Archive for emmet cohen

My Best Jazz Albums of 2018 – The Complete List

Posted in Best Jazz Albums of 2018 with tags , , , , , , , , , , , , , , , , , , , , , , , , , , , , , , , , , , , , , , , , , , , , , , , , , , , , , , , , , , , , on December 28, 2018 by curtjazz

Yeah. I know. I’ve been away from the blog since, well, since my last year-end review.

It’s been quite a year folks. A lot of time on the road and a lot of “spare” time devoted to getting CurtJazz Radio back up, running and viable. But you didn’t come here to hear my problems. In the midst of it all, I did manage to hear a good amount of music. Some not so good and some that was very good, to excellent. Those in the latter category are included in the list below.

They are in alphabetical order, by album title. I’ve divided the projects into Instrumental and Vocal. I also wanted to recognize a couple of outstanding EPs, so I did. Each title includes a link that will take you to a place where you can purchase the music, if you feel so moved.

At the bottom of the post are three CD length Spotify playlists, which will give you a chance to sample a track from most of the albums/EPs on our list.

Tracks from all of these albums and EPs will be featured on CurtJazz Radio, from now, through the end of January 2019. CurtJazz Radio, on Live365.com, is always on and always FREE. Click HERE to listen.

I will try to not be such a ghost in 2019.

Instrumental

Album Title Artist Label
All in My Mind Dr. Lonnie Smith Blue Note
Armor of Pride Black Art Jazz Collective HighNote
Both Directions at Once John Coltrane Impulse
Christian McBride’s New Jawn Christian McBride Mack Avenue
Concentric Circles Kenny Barron Quintet Blue Note
Diamond Cut Tia Fuller Mack Avenue
Exiled Thandi Ntuli Ndlela Music Co.
Future is Female Roxy Coss Posi-Tone
Get It How You Live Royal Krunk Jazz Orkestra Ropeadope
Heaven and Earth Kamasi Washington Young Turks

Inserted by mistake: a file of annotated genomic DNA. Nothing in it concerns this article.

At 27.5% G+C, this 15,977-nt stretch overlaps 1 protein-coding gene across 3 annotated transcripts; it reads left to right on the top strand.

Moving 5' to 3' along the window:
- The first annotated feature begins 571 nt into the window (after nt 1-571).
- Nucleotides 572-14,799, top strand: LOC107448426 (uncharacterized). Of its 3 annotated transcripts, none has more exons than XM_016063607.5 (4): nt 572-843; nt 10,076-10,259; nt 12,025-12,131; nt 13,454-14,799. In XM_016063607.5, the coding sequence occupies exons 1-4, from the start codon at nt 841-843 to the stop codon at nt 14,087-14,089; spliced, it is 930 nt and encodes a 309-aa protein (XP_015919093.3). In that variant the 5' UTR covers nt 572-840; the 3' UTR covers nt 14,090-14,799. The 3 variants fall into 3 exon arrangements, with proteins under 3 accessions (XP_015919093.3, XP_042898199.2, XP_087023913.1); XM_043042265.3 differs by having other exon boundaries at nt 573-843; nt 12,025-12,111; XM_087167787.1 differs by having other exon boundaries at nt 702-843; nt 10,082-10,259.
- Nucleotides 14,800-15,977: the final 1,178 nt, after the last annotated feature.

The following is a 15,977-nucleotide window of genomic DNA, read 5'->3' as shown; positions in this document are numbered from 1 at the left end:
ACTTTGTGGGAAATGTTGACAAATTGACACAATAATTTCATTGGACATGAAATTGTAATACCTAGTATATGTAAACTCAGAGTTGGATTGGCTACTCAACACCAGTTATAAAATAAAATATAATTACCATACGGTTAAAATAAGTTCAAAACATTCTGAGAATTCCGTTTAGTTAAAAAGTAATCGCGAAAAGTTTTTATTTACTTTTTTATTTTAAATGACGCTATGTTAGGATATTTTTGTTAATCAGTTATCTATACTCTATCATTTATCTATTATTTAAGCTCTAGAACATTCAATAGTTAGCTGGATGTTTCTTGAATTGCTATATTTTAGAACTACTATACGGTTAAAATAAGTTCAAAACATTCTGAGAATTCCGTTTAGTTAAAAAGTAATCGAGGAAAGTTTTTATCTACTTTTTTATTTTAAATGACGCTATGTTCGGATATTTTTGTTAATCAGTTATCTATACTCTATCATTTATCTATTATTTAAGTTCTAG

In Common Walter Smith III; Matthew Stevens Whirlwind
In Real Time John Bailey Summit
In the Moment Pat Bianchi Savant
Interstellar Adventures Theo Hill Posi-Tone
Introspection Roni Ben-Hur and Harvie S Jazzheads
Jazzland Tim Warfield Criss Cross
Live from San Pedro Jeff Hamilton Trio Capri
Love Stone JD Allen Savant
Master’s Legacy Series; Vol. 2Emmet CohenCellar Live
Modern Flows; Vol. 2 Marquis Hill PR
Movement Kobie Watkins Grouptet Origin
Origami Harvest Ambrose Akinmusire Blue Note
Pardes (Orchard) Amos Hoffman & Noam Lemish CD Baby
Remember Love Houston Person and Ron Carter HighNote
Straight Forward New Faces Posi-Tone
Telepathy Christopher Hollyday CD Baby
Warriors for Peace E.J. Strickland Quintet JamminColorS

Vocal

Album Title Artist Label
Art Market Sasha Masakowski Ropeadope
Genius of Eddie Jefferson Allan Harris Resilience
Looking at the Moon Allegra Levy Steeplechase
Math Camp Lorraine Feather CD Baby
My Mood is You Freddy Cole HighNote
Some of That Sunshine Karrin Allyson CD Baby
Sung with Words Helen Sung CD Baby
Unbroken Tiffany Austin Con Alma
Waiting for the Sunrise Camille Thurman Chesky
The Window Cecile McLorin Salvant Mack Avenue

EPs

Title Artist Label
Alfred Sergel IVtet Alfred Sergel Self-Release
G8S Giacomo Gates 9th Note

Best of the Carolinas

Title Artist Label
Cola Jazz II Cola Jazz Jangly
The SeekerThomas TaylorSelf Release
Shanghai Decade Sean Higgins Trio Self Release
Playlist #1
Playlist #2
Playlist #3

Best Jazz Albums of 2014 – A Closer Look: Part 4 of 5

Posted in Best Jazz Albums of 2014 with tags , , , , , , , , , , , on December 30, 2014 by curtjazz

michael deaseIn our penultimate look at our Best Jazz Albums of 2014, we have an artist who appears twice; once at the front of his familiar Afro-Latin Jazz Band and again as a part of a newly formed “super-group”. We also have a remarkable vocalist, who records far too infrequently, delivering another impressive album. A teacher-student pairing has borne fruit that is musically delicious. And a hardworking big band sideman takes the reins and shows how well he can perform when in the driver’s seat.

  • The Offense of the Drum – Arturo O’Farrill (Motema) The son of Afro-Cuban Jazz royalty produces his most eclectic album to date and in doing so, breathes a bit of freshness and excitement into a genre that has grown somewhat stale. Special guests such as harpist Edmar Castaneda (“Cuarto de Colores”) and saxophonist Donald Harrison (“Iko Iko”) light a fire. Then along comes pianist Vijay Iyer with a knotty piece (“The Mad Hatter”) to fan the flames further before spoken word artist “Chilo” and DJ Logic blow the roof off, on an anthem of Puerto Rican pride (“They Came”). Underneath it all, the Afro-Latin Jazz Orchestra keeps the pressure on, driving each guest and soloist to be at the top of their game. Give us more like this Arturo. Please!